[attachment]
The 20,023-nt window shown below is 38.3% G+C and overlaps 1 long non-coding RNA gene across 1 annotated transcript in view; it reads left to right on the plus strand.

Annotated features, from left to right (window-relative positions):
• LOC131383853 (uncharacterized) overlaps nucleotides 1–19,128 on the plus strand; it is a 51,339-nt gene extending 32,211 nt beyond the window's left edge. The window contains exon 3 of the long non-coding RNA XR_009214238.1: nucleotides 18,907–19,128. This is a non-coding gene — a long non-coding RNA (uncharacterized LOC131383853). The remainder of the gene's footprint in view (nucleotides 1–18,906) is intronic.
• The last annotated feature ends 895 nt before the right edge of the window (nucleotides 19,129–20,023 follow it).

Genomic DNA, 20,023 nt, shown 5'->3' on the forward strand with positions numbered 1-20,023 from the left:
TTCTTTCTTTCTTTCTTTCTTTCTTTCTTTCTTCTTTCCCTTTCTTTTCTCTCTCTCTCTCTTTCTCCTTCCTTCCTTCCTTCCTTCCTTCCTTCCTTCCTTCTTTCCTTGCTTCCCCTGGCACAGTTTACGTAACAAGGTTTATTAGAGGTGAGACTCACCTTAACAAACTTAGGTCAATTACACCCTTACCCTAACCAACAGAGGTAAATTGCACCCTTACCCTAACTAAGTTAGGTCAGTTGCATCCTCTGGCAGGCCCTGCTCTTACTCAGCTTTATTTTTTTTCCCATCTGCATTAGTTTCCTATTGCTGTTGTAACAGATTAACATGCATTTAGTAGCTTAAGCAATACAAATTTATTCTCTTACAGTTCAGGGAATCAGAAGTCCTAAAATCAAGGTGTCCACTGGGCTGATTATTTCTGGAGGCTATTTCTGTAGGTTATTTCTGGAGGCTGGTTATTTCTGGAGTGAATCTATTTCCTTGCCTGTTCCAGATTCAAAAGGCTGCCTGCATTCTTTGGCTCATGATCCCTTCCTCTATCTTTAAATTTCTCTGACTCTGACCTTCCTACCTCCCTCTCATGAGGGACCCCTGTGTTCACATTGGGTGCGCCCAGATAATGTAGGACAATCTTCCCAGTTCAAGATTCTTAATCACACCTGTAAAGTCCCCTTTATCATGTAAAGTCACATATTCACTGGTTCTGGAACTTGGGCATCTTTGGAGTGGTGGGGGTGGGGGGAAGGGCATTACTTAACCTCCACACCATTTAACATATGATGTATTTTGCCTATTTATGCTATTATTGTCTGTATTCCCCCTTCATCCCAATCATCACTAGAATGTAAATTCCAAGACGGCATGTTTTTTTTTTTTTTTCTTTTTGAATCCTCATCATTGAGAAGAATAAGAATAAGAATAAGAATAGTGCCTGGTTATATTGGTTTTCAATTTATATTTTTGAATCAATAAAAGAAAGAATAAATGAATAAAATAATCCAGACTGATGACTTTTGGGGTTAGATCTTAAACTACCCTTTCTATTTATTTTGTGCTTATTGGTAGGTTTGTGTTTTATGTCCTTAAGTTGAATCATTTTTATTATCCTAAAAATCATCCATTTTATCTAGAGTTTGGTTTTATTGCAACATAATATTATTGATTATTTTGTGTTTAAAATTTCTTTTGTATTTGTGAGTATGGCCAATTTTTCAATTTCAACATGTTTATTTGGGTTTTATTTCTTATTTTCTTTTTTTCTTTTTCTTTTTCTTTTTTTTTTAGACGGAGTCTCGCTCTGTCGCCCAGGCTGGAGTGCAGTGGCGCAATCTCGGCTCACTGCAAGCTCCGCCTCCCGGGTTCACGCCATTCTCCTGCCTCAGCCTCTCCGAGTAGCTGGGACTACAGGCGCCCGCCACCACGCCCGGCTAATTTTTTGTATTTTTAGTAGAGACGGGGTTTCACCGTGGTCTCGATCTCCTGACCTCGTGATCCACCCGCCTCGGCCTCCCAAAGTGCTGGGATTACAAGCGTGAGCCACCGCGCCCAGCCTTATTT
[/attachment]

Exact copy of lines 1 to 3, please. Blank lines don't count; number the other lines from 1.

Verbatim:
The 20,023-nt window shown below is 38.3% G+C and overlaps 1 long non-coding RNA gene across 1 annotated transcript in view; it reads left to right on the plus strand.

Annotated features, from left to right (window-relative positions):
• LOC131383853 (uncharacterized) overlaps nucleotides 1–19,128 on the plus strand; it is a 51,339-nt gene extending 32,211 nt beyond the window's left edge. The window contains exon 3 of the long non-coding RNA XR_009214238.1: nucleotides 18,907–19,128. This is a non-coding gene — a long non-coding RNA (uncharacterized LOC131383853). The remainder of the gene's footprint in view (nucleotides 1–18,906) is intronic.